You should also know of the moisture factor.
Solid hardwood floors are reactive to moisture and because so they are used in nail down installations and are not recommended for installation in basements or directly over a concrete slab.
The great news is that these floors can be recoated, or refinished multiple times, which adds to their attractiveness and to their longevity in your home.
There are solid hardwood floors that are over one hundred years old and still in pristine condition with rich patina and character – enhancing the beauty of the home.
Because they’re a natural material, hardwood flooring will expand and contract in response to seasonal changes in humidity. In the winter heating, moisture escapes the wood making the floor contract, may cause gaps between some planks.
In the summer, when the humidity is high, the wood will expand, and the gaps will disappear. If there is too much water content, it may cause the wood planks to cup or buckle. Not something you want in your home.
This is why it is crucial when installing a solid strip floor to leave the proper expansion area around the perimeter and to acclimate the wood prior to installation. Our flooring professionals can help you understand acclimation times prior to installation. This will help assure a lasting, beautiful floor that you’ll enjoy for many years.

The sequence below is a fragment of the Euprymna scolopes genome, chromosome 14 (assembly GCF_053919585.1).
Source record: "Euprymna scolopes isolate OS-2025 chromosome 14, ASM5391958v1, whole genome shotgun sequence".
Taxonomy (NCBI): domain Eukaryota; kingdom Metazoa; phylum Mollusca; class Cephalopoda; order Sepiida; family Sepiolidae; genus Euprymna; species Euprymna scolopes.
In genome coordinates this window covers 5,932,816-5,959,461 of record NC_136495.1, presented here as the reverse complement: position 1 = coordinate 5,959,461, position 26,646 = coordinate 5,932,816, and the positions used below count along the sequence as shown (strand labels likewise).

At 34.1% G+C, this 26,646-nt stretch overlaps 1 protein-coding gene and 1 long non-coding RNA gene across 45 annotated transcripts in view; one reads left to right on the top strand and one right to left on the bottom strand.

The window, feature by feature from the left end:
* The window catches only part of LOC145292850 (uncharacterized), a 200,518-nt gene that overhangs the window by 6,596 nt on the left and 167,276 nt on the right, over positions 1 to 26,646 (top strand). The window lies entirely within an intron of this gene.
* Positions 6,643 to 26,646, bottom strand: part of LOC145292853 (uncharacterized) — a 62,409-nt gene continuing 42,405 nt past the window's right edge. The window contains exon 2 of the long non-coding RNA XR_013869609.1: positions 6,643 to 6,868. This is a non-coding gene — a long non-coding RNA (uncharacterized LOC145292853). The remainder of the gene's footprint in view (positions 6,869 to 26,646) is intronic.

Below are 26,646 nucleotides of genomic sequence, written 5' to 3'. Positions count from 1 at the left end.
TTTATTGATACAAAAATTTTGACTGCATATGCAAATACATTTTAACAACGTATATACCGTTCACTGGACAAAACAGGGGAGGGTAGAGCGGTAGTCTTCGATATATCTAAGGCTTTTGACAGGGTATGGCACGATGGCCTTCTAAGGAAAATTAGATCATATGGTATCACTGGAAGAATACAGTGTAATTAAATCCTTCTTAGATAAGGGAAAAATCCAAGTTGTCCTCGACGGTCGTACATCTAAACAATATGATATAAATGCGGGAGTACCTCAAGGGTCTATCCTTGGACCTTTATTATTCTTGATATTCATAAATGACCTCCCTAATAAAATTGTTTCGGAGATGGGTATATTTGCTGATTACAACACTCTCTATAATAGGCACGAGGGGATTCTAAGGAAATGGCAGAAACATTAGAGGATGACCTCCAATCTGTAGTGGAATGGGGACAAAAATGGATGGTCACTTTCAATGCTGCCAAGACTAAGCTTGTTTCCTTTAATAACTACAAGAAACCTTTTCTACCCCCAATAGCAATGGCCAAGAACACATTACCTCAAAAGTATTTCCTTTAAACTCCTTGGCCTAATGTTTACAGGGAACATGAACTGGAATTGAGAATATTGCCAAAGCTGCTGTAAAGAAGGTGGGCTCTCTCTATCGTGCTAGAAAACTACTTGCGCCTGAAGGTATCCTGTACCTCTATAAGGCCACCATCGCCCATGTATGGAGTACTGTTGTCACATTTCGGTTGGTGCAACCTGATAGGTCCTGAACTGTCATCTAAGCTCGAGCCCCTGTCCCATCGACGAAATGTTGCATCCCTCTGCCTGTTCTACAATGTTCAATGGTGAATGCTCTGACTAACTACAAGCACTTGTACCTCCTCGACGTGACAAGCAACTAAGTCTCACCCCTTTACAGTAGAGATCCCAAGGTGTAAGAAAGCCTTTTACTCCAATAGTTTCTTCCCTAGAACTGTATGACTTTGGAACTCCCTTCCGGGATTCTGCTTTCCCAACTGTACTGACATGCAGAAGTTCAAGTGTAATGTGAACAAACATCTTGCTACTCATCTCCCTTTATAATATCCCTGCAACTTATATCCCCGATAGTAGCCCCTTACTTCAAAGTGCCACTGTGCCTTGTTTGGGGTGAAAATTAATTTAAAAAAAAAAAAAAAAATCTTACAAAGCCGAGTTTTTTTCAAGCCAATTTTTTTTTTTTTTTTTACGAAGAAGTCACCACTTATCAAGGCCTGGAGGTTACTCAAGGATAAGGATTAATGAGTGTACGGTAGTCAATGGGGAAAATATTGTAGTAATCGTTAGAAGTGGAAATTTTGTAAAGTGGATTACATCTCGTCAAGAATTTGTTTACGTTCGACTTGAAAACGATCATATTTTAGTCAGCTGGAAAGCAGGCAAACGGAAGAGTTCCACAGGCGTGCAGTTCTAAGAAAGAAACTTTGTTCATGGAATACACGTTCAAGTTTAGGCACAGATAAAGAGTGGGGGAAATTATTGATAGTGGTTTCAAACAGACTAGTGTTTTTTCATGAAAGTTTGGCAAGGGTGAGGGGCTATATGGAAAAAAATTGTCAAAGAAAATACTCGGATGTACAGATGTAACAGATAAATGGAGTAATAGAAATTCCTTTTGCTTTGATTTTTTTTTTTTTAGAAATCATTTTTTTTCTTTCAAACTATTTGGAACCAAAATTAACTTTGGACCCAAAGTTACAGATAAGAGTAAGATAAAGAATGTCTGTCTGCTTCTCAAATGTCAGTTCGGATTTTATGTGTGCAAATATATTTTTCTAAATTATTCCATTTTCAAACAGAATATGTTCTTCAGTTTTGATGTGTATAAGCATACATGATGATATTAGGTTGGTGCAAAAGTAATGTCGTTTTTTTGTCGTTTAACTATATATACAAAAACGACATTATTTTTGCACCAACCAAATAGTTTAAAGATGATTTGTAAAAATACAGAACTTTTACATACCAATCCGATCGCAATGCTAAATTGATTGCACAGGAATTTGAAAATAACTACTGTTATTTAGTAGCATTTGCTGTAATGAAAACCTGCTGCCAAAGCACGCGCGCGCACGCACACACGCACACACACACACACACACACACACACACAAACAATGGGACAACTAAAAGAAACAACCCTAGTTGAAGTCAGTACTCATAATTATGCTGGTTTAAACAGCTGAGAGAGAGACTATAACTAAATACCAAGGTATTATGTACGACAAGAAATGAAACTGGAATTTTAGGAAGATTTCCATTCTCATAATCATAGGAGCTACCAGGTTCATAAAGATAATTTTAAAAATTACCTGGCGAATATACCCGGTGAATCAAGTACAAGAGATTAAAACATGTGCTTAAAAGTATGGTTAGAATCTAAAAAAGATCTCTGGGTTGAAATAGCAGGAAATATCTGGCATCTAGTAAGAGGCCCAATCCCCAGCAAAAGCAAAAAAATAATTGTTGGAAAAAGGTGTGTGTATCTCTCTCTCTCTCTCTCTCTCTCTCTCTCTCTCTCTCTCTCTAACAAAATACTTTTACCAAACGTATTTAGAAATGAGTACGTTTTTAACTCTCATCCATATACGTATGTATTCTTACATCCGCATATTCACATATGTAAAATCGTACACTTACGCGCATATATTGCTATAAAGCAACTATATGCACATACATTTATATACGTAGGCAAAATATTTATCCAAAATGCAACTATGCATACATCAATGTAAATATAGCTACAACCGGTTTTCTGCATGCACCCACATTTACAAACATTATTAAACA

Consider Oak, For All Its Choices
Oak is the most common choice for solid unfinished wood floors, and there are several different characteristics of oak for you to choose from. These qualities are: clear, select and better, #1 common, and #2 common.
The clear hardwood option has no visual blemishes or knots and is more expensive while the select and better quality has some small knots and very little dark graining.
The #1 common and #2 common have more knots and more dark graining.
So be aware of that when buying unfinished solid oak flooring and make sure you know which quality of wood you are buying.
Type 3: Longstrip Offers You Unique Possibilities
Longstrip plank floors are similar to Engineered floors and have several wood plies that are glued together. The center core is mostly a softer wood material and is used to make the tongue and groove. A hardwood finish layer is glued on top of the core.
The top layer can be almost any hardwood species and is made up of various smaller individual pieces that are laid in three rows.
Longstrip planks are roughly 86″ in length and 7 1/2″ in width. They generally have between 17 and 35 pieces that make up the top layer of each board.
This gives the effect of fitting a board that is three rows wide and several planks long. Each longstrip plank looks like a whole section that has already been pre-assembled for you. This alone can create a unique look all your own.
Longstrip planks are developed for the floating fitting, but most can also be glued-down or stapled down. Because these floors can be floated, they are tremendously multipurpose – they can go over a wide variety of sub-floors and on any grade level.
Like engineered floors, longstrip floors come in a wide variety of domestic and exotic hardwood species.
Longstrip plank floors have another benefit. When damaged, they can be substituted with relative ease. That’s an important consideration for active homes.
Those are the fundamentals of hardwood flooring construction. We hope that the information we’ve presented here leads you to a better understanding of how this attractive and versatile product is created and makes you a better, smarter, more educated customer.